The idea was simple: take your best athletes, put them in the same training space as your younger, developing skiers, and hope their talent rubs off. A group of coaches discussed that concept last fall at the Canadian National Team’s annual camp in Park City, Utah. But rather than talk about it, Justin Wadsworth, Louis Bouchard, Chris Jeffries, and Timo Puiras created a plan to make it happen.
The first Alignment camp, held June 19 to July 3 in Canmore, Alberta, included about 40 skiers, mostly from Canada’s three national-training centres: Pierre-Harvey, Thunder Bay and the Alberta World Cup Academy, as well as some clubs. Coaches, strength training and physiologists came along, too.
“It was an open camp…,” Wadsworth explained in a phone interview. “We had a big group of not only athletes, but of coaches and support staff around to make sure we’ll all doing the best thing we can for the athletes.”
The national team head coach, Wadsworth credited the collective brainpower of the coaches at the Park City camp for the alignment idea, which was meant to unite the nation’s top talent for two weeks.
“To get all the athletes together in one place and really push each other is really helpful,” he said. “I think that’s part of why the Norwegians are so good; they have so many athletes that are going for so few spots [on the national team] and the competition in training is so high. I’ve seen it firsthand, being part of their camps, and it’s a healthy thing. It brings out everybody’s ‘A’ game.”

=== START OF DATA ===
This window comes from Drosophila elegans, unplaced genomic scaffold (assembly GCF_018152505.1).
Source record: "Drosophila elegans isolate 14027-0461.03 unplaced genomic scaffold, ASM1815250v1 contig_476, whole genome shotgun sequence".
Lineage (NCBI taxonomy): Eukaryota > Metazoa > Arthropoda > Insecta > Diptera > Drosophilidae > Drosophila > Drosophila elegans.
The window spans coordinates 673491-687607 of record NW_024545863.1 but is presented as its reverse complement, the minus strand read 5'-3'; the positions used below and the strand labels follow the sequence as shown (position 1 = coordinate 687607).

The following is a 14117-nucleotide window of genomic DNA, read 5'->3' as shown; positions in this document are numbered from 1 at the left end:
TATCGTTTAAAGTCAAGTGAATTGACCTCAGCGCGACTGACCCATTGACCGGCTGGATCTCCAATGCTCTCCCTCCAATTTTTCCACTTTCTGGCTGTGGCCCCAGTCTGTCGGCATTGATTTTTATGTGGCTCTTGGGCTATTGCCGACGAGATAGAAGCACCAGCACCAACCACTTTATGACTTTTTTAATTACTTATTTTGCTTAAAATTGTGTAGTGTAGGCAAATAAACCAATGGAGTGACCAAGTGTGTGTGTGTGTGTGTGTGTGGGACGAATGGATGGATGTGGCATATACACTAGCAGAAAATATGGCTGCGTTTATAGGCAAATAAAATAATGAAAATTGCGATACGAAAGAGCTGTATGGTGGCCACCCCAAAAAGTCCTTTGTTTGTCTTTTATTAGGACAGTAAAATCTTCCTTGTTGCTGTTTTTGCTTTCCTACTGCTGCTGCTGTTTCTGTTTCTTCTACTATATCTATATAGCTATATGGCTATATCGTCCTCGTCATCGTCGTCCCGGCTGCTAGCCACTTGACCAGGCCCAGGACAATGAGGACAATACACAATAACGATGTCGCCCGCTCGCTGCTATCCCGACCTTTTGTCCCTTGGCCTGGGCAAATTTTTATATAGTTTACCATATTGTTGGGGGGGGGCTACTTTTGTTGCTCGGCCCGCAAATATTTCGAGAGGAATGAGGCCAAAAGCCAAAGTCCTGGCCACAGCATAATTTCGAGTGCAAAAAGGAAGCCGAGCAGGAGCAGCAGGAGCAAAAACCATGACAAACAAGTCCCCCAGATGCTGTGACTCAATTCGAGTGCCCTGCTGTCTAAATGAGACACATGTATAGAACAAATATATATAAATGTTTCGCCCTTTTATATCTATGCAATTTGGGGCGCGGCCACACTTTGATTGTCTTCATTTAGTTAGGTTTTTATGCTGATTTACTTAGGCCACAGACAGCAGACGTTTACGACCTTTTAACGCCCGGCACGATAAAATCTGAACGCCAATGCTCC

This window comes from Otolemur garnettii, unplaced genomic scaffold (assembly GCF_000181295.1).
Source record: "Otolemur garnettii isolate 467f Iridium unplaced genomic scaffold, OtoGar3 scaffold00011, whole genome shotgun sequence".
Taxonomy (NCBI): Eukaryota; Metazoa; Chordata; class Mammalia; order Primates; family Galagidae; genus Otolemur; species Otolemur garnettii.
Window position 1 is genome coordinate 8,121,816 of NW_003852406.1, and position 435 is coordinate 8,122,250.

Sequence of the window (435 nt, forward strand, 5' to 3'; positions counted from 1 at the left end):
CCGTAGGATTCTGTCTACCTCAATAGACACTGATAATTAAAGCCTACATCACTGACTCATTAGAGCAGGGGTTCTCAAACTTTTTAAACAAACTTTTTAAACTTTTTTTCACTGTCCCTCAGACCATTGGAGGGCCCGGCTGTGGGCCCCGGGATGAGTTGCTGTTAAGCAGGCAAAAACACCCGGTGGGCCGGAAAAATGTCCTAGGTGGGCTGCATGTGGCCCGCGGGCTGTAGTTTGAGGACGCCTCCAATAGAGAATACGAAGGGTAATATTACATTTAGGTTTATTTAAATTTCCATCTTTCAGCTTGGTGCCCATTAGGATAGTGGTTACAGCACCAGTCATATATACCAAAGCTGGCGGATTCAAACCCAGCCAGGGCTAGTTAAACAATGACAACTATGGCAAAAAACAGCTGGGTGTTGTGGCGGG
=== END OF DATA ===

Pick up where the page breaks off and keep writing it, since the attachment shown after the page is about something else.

FasterSkier asked Wadsworth more about the domestic camp, and how it went in its first year.
FasterSkier: What was the goal of the alignment camp, and how successful was it?
Justin Wadsworth: It was really important, with that many people, to make sure that we were organized and executing the workouts well, so that’s where we really had a lot more preparation to really lay out each workout and the timing of it, how we were going to run it, and making sure we had enough eyes on all the groups. We had an anaerobic interval session out here and had almost 50 athletes so we had to be really on top of making sure that everyone had a good quality workout, but we also want our best athletes to make sure they’re not getting lost in the shuffle. I don’t think there was a single workout that we walked away from thinking, “Oh, that was just a sh*t-show.” It was all very well run and that was [because of] a lot of input from all the coaches working ahead of time. Overall, I think everyone came out of the camp feeling really good and having guys like [World Cup athletes] Alex [Harvey], Devon [Kershaw], Ivan [Babikov], and Len [Valjas] … they took the time to talk about their experiences before the workouts and give a little preamble. Other athletes could hear how the older athletes were going to execute [the workout]. That was really successful.
FS: Why was Canmore picked as the camp venue?